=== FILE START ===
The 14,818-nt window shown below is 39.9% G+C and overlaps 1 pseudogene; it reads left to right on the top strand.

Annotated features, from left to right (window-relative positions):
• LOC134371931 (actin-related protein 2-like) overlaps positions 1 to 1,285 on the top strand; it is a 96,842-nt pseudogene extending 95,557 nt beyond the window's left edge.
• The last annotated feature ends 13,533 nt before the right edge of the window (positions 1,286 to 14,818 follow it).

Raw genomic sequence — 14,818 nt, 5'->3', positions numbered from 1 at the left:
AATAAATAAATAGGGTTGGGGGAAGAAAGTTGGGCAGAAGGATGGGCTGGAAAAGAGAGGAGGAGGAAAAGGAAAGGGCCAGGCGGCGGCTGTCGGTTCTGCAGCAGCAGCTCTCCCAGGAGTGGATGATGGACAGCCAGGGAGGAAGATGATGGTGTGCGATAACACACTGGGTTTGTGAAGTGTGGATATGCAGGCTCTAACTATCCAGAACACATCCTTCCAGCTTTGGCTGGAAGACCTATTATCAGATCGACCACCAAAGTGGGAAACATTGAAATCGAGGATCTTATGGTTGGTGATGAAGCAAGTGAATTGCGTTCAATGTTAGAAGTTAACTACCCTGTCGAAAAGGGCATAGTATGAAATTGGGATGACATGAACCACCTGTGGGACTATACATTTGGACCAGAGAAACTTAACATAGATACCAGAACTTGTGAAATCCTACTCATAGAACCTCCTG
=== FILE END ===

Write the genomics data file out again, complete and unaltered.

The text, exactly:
The 14,818-nt window shown below is 39.9% G+C and overlaps 1 pseudogene; it reads left to right on the top strand.

Annotated features, from left to right (window-relative positions):
• LOC134371931 (actin-related protein 2-like) overlaps positions 1 to 1,285 on the top strand; it is a 96,842-nt pseudogene extending 95,557 nt beyond the window's left edge.
• The last annotated feature ends 13,533 nt before the right edge of the window (positions 1,286 to 14,818 follow it).

Raw genomic sequence — 14,818 nt, 5'->3', positions numbered from 1 at the left:
AATAAATAAATAGGGTTGGGGGAAGAAAGTTGGGCAGAAGGATGGGCTGGAAAAGAGAGGAGGAGGAAAAGGAAAGGGCCAGGCGGCGGCTGTCGGTTCTGCAGCAGCAGCTCTCCCAGGAGTGGATGATGGACAGCCAGGGAGGAAGATGATGGTGTGCGATAACACACTGGGTTTGTGAAGTGTGGATATGCAGGCTCTAACTATCCAGAACACATCCTTCCAGCTTTGGCTGGAAGACCTATTATCAGATCGACCACCAAAGTGGGAAACATTGAAATCGAGGATCTTATGGTTGGTGATGAAGCAAGTGAATTGCGTTCAATGTTAGAAGTTAACTACCCTGTCGAAAAGGGCATAGTATGAAATTGGGATGACATGAACCACCTGTGGGACTATACATTTGGACCAGAGAAACTTAACATAGATACCAGAACTTGTGAAATCCTACTCATAGAACCTCCTG